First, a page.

Megan, like most thirteen-year-old kids, loves kittens. In fact, her burning ambition is quite simple – she wants a pet of her own. The problem lies in the shape of her parents; they suffer from pet hair allergies and don’t think that Megan will look after the pet herself. Quite sensible you might think if you’re one of millions of adults who have spent large chunks of their weekends clearing your beloved’s hamster/ rabbit/ guinea pig/ chinchilla (please delete / add to as appropriate), despite heartfelt assurances, only a few weeks previously, that they will do all the caring!
From the poor state of Megan’s room we can infer that she is most likely to fall into the ‘bored after a week or two’ category leaving mum or dad to pick up the poo as well as the vet’s bills. However, Megan’s luck is in when she traces the sound of faint mewing to a cardboard box hidden in a hedge containing four new-born kittens. Unsurprisingly, she wants to save them and decides she can do it alone – probably correctly guessing that her parents wouldn’t allow her to keep them. The following chapters detail the lengths Megan has to go to raise healthy kittens in her room whilst ensuring mom and dad are none the wiser. Moreover, she decides her only chance of being allowed to keep the kittens will be to prove she is responsible enough to care for her own pet by being far more helpful to her parents and more conscientious with her studies.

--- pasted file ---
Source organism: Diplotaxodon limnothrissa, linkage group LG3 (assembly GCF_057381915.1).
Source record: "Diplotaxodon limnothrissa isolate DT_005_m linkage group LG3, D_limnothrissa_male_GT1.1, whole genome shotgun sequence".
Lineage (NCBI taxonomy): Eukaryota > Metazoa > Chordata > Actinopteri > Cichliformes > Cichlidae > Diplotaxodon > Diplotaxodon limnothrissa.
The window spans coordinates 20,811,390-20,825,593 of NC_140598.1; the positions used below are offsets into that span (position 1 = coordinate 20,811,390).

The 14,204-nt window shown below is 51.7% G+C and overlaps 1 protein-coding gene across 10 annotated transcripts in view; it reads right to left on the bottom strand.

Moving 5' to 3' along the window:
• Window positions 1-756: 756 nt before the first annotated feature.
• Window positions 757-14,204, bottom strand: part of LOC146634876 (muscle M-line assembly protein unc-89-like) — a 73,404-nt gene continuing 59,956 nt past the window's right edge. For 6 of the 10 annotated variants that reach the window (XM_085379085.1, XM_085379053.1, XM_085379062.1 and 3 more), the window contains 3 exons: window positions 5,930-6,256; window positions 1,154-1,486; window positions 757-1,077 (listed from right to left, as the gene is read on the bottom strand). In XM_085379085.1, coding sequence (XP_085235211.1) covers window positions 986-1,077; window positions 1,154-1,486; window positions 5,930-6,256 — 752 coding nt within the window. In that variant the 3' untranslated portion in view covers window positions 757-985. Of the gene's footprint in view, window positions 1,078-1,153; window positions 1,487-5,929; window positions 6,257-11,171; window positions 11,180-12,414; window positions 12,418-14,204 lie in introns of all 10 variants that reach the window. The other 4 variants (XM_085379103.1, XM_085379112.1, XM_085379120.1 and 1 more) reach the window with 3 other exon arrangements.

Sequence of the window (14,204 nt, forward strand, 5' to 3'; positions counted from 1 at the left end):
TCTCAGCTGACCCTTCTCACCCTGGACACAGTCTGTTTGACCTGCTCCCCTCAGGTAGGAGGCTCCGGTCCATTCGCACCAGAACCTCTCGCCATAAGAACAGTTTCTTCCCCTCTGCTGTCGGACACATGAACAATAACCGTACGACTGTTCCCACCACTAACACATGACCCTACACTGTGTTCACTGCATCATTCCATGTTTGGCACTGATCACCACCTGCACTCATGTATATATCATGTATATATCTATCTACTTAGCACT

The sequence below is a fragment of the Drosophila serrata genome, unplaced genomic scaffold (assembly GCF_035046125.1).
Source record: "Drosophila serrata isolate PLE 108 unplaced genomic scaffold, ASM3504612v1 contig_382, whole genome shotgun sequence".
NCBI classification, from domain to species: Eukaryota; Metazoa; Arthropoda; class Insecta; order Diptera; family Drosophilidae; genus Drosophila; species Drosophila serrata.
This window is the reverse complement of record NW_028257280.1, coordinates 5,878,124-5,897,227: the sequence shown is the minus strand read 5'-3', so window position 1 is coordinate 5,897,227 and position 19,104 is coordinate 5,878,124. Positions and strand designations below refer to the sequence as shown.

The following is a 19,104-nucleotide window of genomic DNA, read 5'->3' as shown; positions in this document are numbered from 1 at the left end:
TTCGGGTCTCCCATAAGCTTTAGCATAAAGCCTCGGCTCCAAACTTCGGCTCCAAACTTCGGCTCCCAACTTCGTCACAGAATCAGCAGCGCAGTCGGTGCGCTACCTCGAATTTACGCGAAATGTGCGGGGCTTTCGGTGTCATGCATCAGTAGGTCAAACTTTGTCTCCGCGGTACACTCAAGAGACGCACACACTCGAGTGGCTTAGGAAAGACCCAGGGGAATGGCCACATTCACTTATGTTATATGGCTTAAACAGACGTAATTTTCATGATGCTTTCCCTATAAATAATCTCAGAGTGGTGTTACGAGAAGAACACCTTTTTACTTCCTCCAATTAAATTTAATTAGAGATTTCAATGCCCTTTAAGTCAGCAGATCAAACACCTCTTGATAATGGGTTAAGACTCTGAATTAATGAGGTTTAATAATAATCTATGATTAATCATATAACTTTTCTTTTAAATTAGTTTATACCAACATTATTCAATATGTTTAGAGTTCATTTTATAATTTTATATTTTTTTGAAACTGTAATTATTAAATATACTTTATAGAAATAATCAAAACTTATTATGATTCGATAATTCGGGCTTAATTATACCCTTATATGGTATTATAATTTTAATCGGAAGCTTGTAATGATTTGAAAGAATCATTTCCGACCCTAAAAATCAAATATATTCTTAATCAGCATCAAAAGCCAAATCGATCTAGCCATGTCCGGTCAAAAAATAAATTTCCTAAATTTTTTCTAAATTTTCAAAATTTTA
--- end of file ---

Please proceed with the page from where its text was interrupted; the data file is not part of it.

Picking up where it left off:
The story is told in a straightforward manner and would be suitable for the 8-9 year-old reading age range. As a central character Megan is fine and experiences the kind of agonising you might expect from a child deceiving her parents for a cause she is passionate about. The theme is a very familiar one and the author doesn’t stray far from the well-worn path and I think readers would appreciate a little more drama. Although Megan has problems to solve, such as feeding and vaccination issues, there isn’t really enough to keep the audience gripped and ultimately this does affect engagement. Megan obviously goes on a momentous journey to become a responsible pet owner but the reader feels too much like an observer and not a fellow ticket holder.